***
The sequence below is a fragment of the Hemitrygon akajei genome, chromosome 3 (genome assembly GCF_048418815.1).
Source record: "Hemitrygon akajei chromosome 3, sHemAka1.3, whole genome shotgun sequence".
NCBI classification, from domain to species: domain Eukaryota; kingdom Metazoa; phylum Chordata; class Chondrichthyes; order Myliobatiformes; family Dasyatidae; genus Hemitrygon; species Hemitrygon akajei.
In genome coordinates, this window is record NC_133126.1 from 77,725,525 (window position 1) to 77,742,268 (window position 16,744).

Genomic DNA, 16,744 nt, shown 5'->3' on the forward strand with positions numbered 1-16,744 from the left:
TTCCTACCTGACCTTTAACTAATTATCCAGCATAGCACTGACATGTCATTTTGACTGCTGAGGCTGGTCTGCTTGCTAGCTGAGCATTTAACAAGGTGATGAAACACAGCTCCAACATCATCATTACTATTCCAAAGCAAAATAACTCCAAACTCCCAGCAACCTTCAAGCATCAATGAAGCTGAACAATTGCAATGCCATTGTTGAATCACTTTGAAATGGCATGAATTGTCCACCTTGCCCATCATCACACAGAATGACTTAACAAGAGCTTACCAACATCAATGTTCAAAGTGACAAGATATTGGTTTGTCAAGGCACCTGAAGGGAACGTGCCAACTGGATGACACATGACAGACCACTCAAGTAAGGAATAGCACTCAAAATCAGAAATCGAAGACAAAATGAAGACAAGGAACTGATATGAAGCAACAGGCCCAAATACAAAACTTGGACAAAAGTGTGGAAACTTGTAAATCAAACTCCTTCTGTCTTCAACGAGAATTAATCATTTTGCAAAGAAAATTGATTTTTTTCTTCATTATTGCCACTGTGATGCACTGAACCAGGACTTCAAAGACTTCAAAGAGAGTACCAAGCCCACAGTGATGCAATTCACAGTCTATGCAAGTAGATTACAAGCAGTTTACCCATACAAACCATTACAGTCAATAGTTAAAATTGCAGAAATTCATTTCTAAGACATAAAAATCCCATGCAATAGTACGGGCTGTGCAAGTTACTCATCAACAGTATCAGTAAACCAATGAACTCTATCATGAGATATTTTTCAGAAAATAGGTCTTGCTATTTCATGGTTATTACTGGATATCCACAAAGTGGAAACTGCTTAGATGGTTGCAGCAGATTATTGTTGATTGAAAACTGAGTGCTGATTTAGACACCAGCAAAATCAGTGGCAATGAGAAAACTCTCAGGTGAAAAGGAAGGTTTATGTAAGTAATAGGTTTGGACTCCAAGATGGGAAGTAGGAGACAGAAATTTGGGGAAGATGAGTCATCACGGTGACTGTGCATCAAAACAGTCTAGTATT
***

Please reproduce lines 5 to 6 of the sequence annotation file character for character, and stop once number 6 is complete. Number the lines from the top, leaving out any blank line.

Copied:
Genomic DNA, 16,744 nt, shown 5'->3' on the forward strand with positions numbered 1-16,744 from the left:
TTCCTACCTGACCTTTAACTAATTATCCAGCATAGCACTGACATGTCATTTTGACTGCTGAGGCTGGTCTGCTTGCTAGCTGAGCATTTAACAAGGTGATGAAACACAGCTCCAACATCATCATTACTATTCCAAAGCAAAATAACTCCAAACTCCCAGCAACCTTCAAGCATCAATGAAGCTGAACAATTGCAATGCCATTGTTGAATCACTTTGAAATGGCATGAATTGTCCACCTTGCCCATCATCACACAGAATGACTTAACAAGAGCTTACCAACATCAATGTTCAAAGTGACAAGATATTGGTTTGTCAAGGCACCTGAAGGGAACGTGCCAACTGGATGACACATGACAGACCACTCAAGTAAGGAATAGCACTCAAAATCAGAAATCGAAGACAAAATGAAGACAAGGAACTGATATGAAGCAACAGGCCCAAATACAAAACTTGGACAAAAGTGTGGAAACTTGTAAATCAAACTCCTTCTGTCTTCAACGAGAATTAATCATTTTGCAAAGAAAATTGATTTTTTTCTTCATTATTGCCACTGTGATGCACTGAACCAGGACTTCAAAGACTTCAAAGAGAGTACCAAGCCCACAGTGATGCAATTCACAGTCTATGCAAGTAGATTACAAGCAGTTTACCCATACAAACCATTACAGTCAATAGTTAAAATTGCAGAAATTCATTTCTAAGACATAAAAATCCCATGCAATAGTACGGGCTGTGCAAGTTACTCATCAACAGTATCAGTAAACCAATGAACTCTATCATGAGATATTTTTCAGAAAATAGGTCTTGCTATTTCATGGTTATTACTGGATATCCACAAAGTGGAAACTGCTTAGATGGTTGCAGCAGATTATTGTTGATTGAAAACTGAGTGCTGATTTAGACACCAGCAAAATCAGTGGCAATGAGAAAACTCTCAGGTGAAAAGGAAGGTTTATGTAAGTAATAGGTTTGGACTCCAAGATGGGAAGTAGGAGACAGAAATTTGGGGAAGATGAGTCATCACGGTGACTGTGCATCAAAACAGTCTAGTATT